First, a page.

Slice of Life: Does He Pass?

It’s that assessment time of year when benchmarks and report cards start to put pressure on students and teachers. Assessments that say whether you have it or you don’t. In elementary schools, we look for a particular kind of growth over the year.  All are moving. But some aren’t to where we want them to be — yet.

I sit down with kid after kid, needing to know, where are you now and what can we do next. Some beg to do this work. Others ask to postpone.

I listen to them. Most students know where they are as readers. But sometimes I push.

Tyler* looked at me as I handed him the text. “I just did this” A resistor. He’s afraid. Afraid of failure.

I’ve watched him do smart reading work in read aloud and in his own reading. I’ve watched him figure things out that others couldn’t. I believed he had it in him.

“I know,” I said, “but I think you can do this. I wouldn’t ask if I didn’t believe that you could do this. Just give it a try.”

Being a good sport, he smiled and started reading aloud.

He stumbled. Word after word. Missing 8 of the 100-word passage. An unacceptable accuracy. Kicking myself silently, I let him read on.

Then I asked him to retell the story and followed up with comprehension questions. Tyler did what some students who struggle with fluency do. He nailed the comprehension.

This happens. Kids develop pathways to understanding that aren’t reliant on all the words. Knowing this, I asked him how he did it.

“It was easy to read but hard to read out loud. There were a lot of words I wasn’t sure of.”

“So how do you figure it out when you don’t know a word?”

“I write them down and look them up.”

“But what just happened? You didn’t look up any words.”

“I kinda read ‘around’ the words. Putting in words that seemed to make sense.”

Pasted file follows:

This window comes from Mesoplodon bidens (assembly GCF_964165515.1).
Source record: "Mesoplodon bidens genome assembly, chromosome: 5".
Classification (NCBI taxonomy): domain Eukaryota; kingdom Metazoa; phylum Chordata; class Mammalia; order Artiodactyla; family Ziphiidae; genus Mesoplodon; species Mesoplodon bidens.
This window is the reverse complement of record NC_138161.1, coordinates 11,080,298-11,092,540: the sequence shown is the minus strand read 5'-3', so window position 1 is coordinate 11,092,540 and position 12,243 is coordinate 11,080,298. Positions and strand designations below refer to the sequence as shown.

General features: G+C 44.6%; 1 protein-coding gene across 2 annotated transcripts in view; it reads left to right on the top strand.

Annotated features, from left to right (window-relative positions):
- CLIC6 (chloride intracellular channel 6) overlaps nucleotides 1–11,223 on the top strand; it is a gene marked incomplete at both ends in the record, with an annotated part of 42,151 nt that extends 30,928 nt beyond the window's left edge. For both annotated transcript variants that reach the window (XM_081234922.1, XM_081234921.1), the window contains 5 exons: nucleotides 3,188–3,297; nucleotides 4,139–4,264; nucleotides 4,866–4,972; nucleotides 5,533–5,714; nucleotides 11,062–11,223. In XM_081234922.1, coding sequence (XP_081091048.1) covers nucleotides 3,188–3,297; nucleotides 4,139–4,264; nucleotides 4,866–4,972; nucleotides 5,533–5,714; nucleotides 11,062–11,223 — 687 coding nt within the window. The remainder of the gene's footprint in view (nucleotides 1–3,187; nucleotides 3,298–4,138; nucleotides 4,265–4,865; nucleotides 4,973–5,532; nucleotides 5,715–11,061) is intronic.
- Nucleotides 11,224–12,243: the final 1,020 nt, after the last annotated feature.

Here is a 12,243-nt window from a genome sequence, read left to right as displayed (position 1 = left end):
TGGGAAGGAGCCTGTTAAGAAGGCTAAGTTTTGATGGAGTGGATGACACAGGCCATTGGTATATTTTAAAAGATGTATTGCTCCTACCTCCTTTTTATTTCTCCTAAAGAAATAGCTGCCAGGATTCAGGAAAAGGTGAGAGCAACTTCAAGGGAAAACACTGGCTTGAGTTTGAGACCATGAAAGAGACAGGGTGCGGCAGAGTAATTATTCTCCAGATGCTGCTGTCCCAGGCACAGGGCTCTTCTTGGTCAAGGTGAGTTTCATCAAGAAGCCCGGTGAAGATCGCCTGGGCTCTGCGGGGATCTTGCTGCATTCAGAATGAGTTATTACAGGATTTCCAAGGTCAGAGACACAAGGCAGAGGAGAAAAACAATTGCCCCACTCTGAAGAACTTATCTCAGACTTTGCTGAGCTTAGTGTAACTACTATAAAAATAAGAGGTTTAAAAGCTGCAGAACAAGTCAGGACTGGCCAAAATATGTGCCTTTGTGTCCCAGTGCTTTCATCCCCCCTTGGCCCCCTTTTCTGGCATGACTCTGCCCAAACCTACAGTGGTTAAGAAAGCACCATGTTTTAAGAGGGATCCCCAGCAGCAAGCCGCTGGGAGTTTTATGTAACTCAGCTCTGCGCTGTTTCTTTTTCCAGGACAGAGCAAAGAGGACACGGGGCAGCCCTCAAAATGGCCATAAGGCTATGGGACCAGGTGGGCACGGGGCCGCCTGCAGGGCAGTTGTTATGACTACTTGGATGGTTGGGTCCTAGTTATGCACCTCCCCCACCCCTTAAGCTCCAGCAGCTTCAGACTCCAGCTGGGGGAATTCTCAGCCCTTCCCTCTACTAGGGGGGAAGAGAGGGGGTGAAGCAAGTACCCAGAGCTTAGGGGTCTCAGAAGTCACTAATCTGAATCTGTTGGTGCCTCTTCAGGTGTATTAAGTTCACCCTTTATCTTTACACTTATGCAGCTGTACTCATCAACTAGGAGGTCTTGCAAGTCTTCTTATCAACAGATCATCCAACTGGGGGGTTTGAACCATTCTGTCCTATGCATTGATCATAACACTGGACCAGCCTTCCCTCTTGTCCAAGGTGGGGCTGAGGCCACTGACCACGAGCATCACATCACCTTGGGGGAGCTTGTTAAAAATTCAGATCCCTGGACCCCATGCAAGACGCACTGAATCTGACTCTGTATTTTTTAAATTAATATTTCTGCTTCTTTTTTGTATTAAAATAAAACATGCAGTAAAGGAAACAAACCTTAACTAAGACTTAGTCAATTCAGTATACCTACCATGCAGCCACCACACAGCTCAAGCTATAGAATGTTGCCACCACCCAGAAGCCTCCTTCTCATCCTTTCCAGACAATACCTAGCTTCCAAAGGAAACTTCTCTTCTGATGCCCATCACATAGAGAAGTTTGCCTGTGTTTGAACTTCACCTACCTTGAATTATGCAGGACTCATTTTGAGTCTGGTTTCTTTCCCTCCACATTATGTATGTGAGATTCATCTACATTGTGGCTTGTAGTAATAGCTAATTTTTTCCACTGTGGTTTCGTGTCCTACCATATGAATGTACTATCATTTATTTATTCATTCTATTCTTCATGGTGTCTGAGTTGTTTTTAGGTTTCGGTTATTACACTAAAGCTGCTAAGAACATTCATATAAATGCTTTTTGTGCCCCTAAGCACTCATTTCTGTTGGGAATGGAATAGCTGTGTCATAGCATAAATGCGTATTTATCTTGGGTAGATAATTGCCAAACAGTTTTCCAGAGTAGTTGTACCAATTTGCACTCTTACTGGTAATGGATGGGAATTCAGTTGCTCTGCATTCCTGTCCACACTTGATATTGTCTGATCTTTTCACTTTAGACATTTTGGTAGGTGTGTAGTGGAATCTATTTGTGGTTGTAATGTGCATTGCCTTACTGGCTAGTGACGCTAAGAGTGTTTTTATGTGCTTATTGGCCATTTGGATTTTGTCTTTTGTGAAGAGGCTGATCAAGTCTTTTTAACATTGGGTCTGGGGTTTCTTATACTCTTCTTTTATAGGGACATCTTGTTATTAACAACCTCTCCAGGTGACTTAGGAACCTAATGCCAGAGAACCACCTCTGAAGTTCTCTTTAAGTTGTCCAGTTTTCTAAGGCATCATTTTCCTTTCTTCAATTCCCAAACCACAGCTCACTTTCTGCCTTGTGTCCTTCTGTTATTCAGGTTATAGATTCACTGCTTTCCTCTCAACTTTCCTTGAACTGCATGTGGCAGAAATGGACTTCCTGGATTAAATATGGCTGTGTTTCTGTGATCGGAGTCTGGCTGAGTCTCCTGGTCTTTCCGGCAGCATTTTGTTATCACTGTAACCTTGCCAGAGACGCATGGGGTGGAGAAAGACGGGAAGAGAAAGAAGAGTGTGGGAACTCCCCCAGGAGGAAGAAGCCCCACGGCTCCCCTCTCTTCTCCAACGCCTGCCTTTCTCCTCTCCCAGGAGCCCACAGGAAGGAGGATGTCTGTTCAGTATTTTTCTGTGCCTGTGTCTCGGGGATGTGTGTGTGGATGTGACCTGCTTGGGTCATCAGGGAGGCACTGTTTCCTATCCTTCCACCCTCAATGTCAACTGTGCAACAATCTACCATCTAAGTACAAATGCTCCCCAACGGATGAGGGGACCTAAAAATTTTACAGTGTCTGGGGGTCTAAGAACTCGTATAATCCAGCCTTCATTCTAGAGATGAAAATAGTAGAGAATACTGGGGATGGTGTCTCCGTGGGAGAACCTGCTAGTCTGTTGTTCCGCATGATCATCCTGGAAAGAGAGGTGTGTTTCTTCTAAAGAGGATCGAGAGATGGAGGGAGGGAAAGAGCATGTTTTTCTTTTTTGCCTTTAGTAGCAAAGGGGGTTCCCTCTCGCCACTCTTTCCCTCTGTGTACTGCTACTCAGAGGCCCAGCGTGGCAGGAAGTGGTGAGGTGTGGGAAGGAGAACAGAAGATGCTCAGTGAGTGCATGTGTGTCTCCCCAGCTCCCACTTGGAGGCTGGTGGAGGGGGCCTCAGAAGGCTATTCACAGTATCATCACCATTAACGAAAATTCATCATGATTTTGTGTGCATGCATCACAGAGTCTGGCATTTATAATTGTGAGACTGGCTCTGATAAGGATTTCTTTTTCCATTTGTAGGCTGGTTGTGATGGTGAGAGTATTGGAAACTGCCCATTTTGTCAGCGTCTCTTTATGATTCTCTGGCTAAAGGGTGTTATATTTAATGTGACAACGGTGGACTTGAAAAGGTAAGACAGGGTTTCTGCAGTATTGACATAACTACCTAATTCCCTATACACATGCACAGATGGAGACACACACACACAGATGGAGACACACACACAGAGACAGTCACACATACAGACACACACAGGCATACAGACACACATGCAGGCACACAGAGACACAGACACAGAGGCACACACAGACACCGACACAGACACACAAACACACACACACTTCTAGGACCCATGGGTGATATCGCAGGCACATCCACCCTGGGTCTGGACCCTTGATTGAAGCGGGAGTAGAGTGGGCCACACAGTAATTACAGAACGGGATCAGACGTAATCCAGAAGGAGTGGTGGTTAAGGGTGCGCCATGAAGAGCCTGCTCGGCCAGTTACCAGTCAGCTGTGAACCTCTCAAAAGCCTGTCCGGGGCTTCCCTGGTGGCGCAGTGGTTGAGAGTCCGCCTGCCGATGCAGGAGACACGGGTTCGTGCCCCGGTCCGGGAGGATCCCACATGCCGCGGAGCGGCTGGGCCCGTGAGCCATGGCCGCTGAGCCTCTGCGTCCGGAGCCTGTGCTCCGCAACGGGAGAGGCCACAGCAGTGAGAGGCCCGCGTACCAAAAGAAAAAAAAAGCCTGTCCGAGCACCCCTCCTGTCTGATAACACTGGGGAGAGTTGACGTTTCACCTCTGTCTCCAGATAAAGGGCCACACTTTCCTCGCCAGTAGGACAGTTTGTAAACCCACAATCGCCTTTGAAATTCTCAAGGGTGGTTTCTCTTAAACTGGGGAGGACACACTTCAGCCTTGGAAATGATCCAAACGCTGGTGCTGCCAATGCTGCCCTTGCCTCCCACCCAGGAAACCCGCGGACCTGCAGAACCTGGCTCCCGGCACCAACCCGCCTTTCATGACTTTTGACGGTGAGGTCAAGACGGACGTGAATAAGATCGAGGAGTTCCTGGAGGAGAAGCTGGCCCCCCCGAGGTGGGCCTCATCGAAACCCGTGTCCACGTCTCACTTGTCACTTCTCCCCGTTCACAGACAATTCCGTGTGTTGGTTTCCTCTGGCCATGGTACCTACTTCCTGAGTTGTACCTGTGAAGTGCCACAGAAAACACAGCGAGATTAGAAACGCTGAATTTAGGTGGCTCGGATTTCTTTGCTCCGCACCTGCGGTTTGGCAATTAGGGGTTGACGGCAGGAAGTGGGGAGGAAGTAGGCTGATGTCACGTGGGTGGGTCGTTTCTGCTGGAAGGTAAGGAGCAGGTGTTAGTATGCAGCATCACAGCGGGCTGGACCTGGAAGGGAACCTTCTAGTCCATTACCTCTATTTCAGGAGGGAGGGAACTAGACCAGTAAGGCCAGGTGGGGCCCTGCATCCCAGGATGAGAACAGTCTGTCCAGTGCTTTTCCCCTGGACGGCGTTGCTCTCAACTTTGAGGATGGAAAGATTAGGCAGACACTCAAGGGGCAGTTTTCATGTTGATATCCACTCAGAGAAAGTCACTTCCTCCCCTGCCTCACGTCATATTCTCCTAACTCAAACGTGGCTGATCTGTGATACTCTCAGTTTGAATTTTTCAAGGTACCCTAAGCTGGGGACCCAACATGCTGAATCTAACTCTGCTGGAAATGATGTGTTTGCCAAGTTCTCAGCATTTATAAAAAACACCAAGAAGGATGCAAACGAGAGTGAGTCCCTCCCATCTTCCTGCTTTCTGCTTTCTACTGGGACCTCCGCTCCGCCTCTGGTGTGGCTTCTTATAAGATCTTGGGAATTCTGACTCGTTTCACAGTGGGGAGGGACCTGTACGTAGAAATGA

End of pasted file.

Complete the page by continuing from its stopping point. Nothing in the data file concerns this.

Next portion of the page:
So smart. Exactly what readers do.What we practice in class, looking for contextual clues. We infer the meaning of words when we are unsure and read on.

He has gaps. Gaps that can and probably will get in his way. Holes that need to be filled. But can he understand this level? He’s a self-aware reader. He can negotiate meaning. In many ways, his understanding exceeds readers who are very fluent. Fluency is not the key or the barrier to his understanding yet.

So, does Tyler “pass” this running record?  Strictly speaking no, because of fluency. But how does his fluency sideline him as a reader? That for me is the bigger question to consider.

Just a slice of classroom life. Thank you, Two Writing Teachers for Slice of life Tuesdays. Read more here.


9 thoughts on “Slice of Life: Does He Pass?

  1. We have this discussion often amongst colleagues and I maintain comprehension is way more important than fluency and should not hold Tyler back from “the next level”. I like the slice- well told.

  2. Thank you for this — this teaching moment. It’s insightful and humanizes the ways we gather “data” about kids, and how unpredictable that is.

  3. I’d probably have passed him. Reading aloud is not a skill that everyone will hone, but comprehension is so key to everything. I have so many kids who could read that aloud with feeling and inflection better than a teacher, but they can only share the basic details. That’s not reading, right? I so related to that wanting to kick yourself feeling when you’re trying to figure out if you can write his reading level from this or if you have to make him do another one. The worst.

  4. This is a conundrum that I often see too. If the purpose of reading is to make meaning and understanding, can we overlook fluency if it doesn’t interfere with that purpose? I was a horrible out-loud reader when I was a kid so I can relate. I loved looking inside your conference with Tyler.

  5. I’m with Kimberly. I’d probably have passed him. Reading aloud comes with so much baggage: there is so much more to think about than just the reading. I can read an entire chapter to my daughter at night and won’t be able to tell anyone what is about at the end. I’m too busy thinking about making the reading sound good.

  6. We all appreciate the value of this routine assessment taken seriously, detailed, reflected upon.
    It was worthy of your writing work, to set it – and your thoughts and questions-down.

  7. I remember hearing Pernille Ripp say at a conference that a fast reader isn’t always a good reader and I have tucked that deep in my literacy heart. Sometimes we just have to look at what WE know about our readers and not what the data always shows.

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